(CNSNews.com) - Huge basins of untapped oil can be found on federal lands throughout the United States, according to a new report from the federal government. But much of it cannot -- and may never be -- recovered, because it lies under national parks and national monuments, or it is subject to environmental laws and restrictions that make drilling prohibitive.
The report, which was produced at the request of Congress by the U.S. Department of Interior's Bureau of Land Management (BLM), said there are 279 million acres under federal management where oil and gas could potentially could be extracted.
More than half of it is totally off-limits to drillers.
"The total onshore resource is 31 billion barrels," said BLM's lead scientist Richard Watson, who authored the report. "Of that, 19 billion barrels are currently inaccessible or 62 percent. A little over 2 billion barrels, or 8 percent, is accessible under what we call standard lease terms."
If you add in the 85.9 billion barrels of oil that lie offshore, as determined by the Interior Department's Minerals Management Service, there are 117 billion barrels of oil on lands owned or managed by the U.S. government.
But all expansion of offshore oil recovery is currently off-limits.
Adding in what's available on privately held land, the figure rises to 139 billion barrels of oil, according to the government - more than the known oil reserves of Iran, Iraq, Russia, Nigeria or Venezuela, respectively.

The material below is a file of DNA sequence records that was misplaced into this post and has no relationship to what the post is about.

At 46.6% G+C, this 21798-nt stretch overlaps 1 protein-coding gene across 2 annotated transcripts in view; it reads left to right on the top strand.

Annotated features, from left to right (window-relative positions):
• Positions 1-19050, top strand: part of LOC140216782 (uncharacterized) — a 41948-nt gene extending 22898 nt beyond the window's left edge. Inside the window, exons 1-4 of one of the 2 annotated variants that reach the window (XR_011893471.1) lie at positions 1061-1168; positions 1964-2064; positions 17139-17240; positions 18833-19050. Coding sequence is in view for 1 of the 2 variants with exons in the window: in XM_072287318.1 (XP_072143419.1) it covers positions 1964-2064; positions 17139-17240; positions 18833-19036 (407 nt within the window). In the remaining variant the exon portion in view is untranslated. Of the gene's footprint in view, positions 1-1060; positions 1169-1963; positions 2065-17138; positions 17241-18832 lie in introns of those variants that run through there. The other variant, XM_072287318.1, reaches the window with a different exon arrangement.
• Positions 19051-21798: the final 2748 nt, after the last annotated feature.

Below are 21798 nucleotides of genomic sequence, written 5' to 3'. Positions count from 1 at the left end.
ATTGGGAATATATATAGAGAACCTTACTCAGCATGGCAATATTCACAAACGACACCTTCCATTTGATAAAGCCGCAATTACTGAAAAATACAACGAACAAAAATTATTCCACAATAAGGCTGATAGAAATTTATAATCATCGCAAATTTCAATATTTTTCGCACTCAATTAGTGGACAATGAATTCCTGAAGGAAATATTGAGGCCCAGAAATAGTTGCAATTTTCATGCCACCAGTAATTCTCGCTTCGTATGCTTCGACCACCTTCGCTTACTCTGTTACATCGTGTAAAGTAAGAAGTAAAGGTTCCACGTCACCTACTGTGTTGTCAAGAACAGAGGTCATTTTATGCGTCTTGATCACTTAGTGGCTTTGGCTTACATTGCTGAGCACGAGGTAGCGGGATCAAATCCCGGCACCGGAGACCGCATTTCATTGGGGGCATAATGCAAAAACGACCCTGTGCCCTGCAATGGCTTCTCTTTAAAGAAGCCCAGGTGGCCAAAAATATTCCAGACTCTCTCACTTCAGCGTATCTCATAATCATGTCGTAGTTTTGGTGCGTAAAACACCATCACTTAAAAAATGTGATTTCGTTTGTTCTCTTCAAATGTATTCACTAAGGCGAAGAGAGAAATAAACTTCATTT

The biggest untapped land-based oil deposit in the United States lies within ANWR, the Artic National Wildlife Refuge, which is currently off-limits.
"We estimate there is something on the order of 7.7 billion barrels in that one area alone," Watson told Cybercast News Service.
But setting aside Alaska, there is untapped oil on federal lands all across the United States, the government reported, with oil pockets found in Oregon, Washington state, Montana, Wyoming, Florida -- even in the Appalachian Mountains.
"In the lower 48 states, there are about 12 billion barrels onshore," Watson noted.
In California, for instance, where oil producers have been drilling for over 100 years, there are still large amounts available -- much of it situated near scenic Santa Barbara.
"In the Ventura basin, there are 281 million barrels under federal ownership," Watson said. "Forty-eight percent of that is inaccessible. The rest of it is accessible with varying restrictions on access."
What makes much of the California oil off-limits is the fact that the bulk of it lies under a national forest.
"You've got a wilderness area, a condor sanctuary, there are a couple of islands offshore that are part of a national park," Watson said.
Watson said Congress not only wanted to know how much oil there is on federal lands, it wanted to know what laws and regulations restrict exploration. Much of the oil is off-limits because of the National Environmental Policy Act (NEPA), the Clean Water Act, the Endangered Species Act and the National Historic Preservation Act.